How many times have you sat in a restaurant awaiting your meal and noticed all the people busying themselves on their cell phones? Even with their families and friends at the table, they are in their own little worlds — just them and their electronic devices. And this is not only young people, it is young and old alike.
One thing we have become less and less able to do is be “present” and “in the moment.” We have become a very distracted society. As we sit in the company of our families, friends or co-workers, we are often thinking about the next person we need to talk to, the e-mail we didn’t respond to, or the ping of a new message that just arrived. Adults are not always the best role models!
In all fairness, the scenario of a family of four sitting at a table each on their own phones may actually be one of connection and strength. Perhaps they are planning the afternoon together and are looking for local events they might attend. Maybe they needed to verify the start time of a child’s sporting event that day or a family gathering. Or maybe they are biding their time playing a game on social media and having some friendly competition. We cannot assume that they are blatantly ignoring each other, playing games solo, or perusing social media. Yet, folks often find themselves doing just that.
A 2018 Nielsen report revealed that American adults spend 11 hours per day interacting with electronic media. Another report from Common Sense Media showed that teens spend about 9 hours per day doing the same. And, even the teens themselves think it is too much. But, how can we avoid these pitfalls and stay in the moment, enjoying the world around us and having genuine communication with the people in our lives, when so much of what we do is connected to online research, apps, and tools? Here are some suggestions.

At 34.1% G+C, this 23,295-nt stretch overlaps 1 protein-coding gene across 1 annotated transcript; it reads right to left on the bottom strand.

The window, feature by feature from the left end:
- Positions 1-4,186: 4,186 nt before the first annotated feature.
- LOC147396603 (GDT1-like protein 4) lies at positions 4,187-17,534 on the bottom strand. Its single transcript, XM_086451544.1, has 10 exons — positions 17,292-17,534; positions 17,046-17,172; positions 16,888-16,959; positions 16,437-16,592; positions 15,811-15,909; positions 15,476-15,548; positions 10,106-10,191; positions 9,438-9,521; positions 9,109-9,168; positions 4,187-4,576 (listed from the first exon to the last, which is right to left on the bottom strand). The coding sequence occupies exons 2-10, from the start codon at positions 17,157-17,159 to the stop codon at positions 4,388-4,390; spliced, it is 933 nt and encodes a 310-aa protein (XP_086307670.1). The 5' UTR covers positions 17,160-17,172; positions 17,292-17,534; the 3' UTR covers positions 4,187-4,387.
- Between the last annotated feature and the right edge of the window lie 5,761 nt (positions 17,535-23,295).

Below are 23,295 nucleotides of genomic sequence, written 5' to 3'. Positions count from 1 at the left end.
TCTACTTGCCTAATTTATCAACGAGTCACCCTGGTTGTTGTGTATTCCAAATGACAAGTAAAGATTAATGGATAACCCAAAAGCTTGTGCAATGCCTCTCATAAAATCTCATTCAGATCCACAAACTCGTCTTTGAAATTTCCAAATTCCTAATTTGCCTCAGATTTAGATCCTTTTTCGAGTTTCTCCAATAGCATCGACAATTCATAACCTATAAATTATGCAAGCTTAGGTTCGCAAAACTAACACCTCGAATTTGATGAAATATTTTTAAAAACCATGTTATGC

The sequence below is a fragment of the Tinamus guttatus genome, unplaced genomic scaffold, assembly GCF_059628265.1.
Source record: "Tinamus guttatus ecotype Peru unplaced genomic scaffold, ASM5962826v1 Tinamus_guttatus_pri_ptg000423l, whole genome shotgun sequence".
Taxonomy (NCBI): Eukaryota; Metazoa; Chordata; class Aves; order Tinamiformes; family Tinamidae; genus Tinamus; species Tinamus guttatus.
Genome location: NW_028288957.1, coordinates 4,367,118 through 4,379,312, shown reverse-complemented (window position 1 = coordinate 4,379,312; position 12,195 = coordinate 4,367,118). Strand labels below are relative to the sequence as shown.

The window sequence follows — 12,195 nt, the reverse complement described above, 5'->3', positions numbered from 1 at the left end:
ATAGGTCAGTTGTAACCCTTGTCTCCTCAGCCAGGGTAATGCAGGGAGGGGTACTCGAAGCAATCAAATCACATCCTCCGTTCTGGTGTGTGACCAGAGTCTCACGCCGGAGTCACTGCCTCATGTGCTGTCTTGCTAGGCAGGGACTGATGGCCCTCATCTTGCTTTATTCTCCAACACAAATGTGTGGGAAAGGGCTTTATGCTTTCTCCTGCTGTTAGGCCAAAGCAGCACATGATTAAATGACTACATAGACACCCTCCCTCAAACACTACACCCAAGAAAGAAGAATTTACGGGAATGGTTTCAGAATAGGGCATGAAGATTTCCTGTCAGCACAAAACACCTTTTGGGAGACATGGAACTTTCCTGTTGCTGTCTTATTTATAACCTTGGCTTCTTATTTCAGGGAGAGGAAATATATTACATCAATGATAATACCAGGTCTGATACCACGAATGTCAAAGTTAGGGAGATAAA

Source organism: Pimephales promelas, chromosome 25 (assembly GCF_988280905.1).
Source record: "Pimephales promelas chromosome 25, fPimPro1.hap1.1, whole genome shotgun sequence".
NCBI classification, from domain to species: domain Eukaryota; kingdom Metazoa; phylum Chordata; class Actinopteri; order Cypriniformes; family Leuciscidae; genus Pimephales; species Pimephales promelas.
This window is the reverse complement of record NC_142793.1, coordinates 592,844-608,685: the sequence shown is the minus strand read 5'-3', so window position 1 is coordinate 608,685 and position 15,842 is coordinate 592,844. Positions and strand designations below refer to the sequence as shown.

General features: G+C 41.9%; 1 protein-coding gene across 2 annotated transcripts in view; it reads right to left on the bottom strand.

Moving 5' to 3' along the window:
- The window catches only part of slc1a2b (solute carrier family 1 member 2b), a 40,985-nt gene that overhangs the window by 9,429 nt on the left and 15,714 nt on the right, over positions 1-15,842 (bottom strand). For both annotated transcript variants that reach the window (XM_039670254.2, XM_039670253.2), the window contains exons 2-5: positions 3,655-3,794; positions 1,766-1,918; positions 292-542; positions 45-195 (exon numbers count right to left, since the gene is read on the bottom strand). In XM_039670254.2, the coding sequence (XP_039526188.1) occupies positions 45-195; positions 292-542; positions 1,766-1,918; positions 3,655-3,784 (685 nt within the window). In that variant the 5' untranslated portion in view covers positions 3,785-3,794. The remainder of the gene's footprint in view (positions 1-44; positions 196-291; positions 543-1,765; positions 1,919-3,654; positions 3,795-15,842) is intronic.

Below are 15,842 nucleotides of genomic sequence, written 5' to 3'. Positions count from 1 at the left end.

• Set boundaries for all family members. Consider mealtime a “no technology” zone. Have a basket or special place where everyone places their phones before the meal, if necessary. This helps everyone focus and stay in the present moment.
• Resist getting “hijacked” while doing work using the internet or social media. It is incredible how quickly one can go from reading a recipe to scrolling the original poster’s life story. Which leads to another link and another. Before you know it, you can’t find the recipe again and you just lost over an hour of precious time trolling Facebook.
• During homework, chores or family time, have rules about the use of technology. Engage your children in making the rules as this will more likely increase their cooperation and buy-in. For example, a rule about phone use during family TV time might be: “We can check our phones during commercials only,” or “Only emergency calls and texts will be acceptable.” Parents can define what constitutes an emergency.
• Use the cell phone or device as a reward for completing tasks. As a parent who most likely pays the phone bill, you have control over how and when the phone can be used. Parents often forget that they have the right — and the responsibility — to set guidelines for the use of digital devices. Just like you may have used the “when/then ... ” technique with your young child, this same skill is useful with older children and teens as well. For instance, saying “When you finish taking out the trash, then you may have your phone” is a very reasonable way to solve the problem of a child who dawdles with chores and spends the time instead on the phone. A parent may also let children figure out for themselves that the longer it takes them to get their work done, the less time they will have to spend doing other things. This teaches them internal control, and this is ideally what we want our kids to master.
Indeed, technology has added a new dimension to life, for better or worse. As the use of technology and our reliance on it increases, it is more important than ever that families structure in face-to-face, “no devices” time to connect to each other, have real conversations and enjoy the present moment.